Alabama on Tuesday began appealing a federal court ruling that ordered the state to draw new congressional districts, including a second district with a substantial number of minority voters.
The Alabama attorney general’s office filed a notice of appeal to the judges’ order that blocked the current map from being used in upcoming 2022 elections. The state argued similar maps had been in use for decades with court approval and the ruling is problematic with the closeness of May primaries. The state also asked the judges to stay their order during the appeals process.
“And roughly two months before absentee voting begins, it is clear that the Court’s order will cause irreparable harm to Alabama, its aspiring congressional representatives, and the voters they seek to represent,” lawyers for the state wrote in the emergency motion. The state asked for a quick ruling, and a judge ordered attorneys for voters who filed the initial lawsuit to submit a response by Thursday night.
A three-judge panel on Monday issued a preliminary injunction that blocked Alabama from using its current map that created one heavily Black district and six heavily white districts. “Black voters have less opportunity than other Alabamians to elect candidates of their choice to Congress,” judges wrote in the ruling.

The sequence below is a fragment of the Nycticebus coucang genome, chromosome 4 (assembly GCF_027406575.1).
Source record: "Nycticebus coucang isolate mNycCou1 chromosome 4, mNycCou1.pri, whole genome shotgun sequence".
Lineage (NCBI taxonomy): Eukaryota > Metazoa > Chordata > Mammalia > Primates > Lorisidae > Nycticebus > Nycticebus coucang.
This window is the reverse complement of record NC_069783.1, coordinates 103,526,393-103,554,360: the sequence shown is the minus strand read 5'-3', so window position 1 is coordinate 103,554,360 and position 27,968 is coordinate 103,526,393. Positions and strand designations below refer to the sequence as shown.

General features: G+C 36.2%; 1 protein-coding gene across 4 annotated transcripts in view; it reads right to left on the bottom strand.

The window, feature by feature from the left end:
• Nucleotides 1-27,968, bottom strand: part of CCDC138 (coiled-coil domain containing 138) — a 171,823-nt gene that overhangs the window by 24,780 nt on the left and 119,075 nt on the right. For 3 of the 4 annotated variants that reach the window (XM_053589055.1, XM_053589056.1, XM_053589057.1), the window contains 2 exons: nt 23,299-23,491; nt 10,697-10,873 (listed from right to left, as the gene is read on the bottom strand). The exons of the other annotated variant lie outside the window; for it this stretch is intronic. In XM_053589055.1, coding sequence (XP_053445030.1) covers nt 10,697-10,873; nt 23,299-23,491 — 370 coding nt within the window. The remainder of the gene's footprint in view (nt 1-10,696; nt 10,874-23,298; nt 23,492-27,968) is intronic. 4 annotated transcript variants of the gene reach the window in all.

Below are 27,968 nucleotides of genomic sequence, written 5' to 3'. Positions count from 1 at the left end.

The judges wrote that any remedial plan will need to include two districts in which Black voters, “either comprise a voting-age majority or something quite close to it.”
The ruling was a victory for Democrats who had argued the lines pack many Black voters into a single district and limits the ability of Black voters elsewhere to influence elections because they live in overwhelming white Republican districts.
House Minority Leader Anthony Daniels said districts lines should reflect the racial and political diversity of the state. Alabama’s congressional delegation consists of one Black Democrat and six white Republicans. Black people make up about 27% of Alabama’s population.
“Well, for me, a state that is approximately 40% Democrat with only one representative out of seven, I mean, that speaks for itself,” he said.
Daniels suggested it would be best for the court to go ahead and draw the districts.
“I suspect this will probably make it up to the Supreme Court at some point, but I think that this is going to set the tone for the nation and addressing redistricting long-term,” he said.
The three judges that issued the ruling consisted of one judge appointed by former President Bill Clinton — Senior U.S. Circuit Judge Stanley Marcus and two judges appointed by former President Donald Trump — U.S. District Judges Anna Manasco and U.S. District Judge Terry Moorer.
The Alabama House speaker told reporters Tuesday that legislative leaders are discussing how to proceed.
“Well, we’re meeting with legal, and we’re finding out what our options are, and at this point, we don’t know we just got to wait and see,” Republican House Speaker Mac McCutcheon of Monrovia told reporters.
McCutcheon said the, “reapportionment committees is ready to go to work” if needed. The state faces a tight timeline. Party primaries are in May.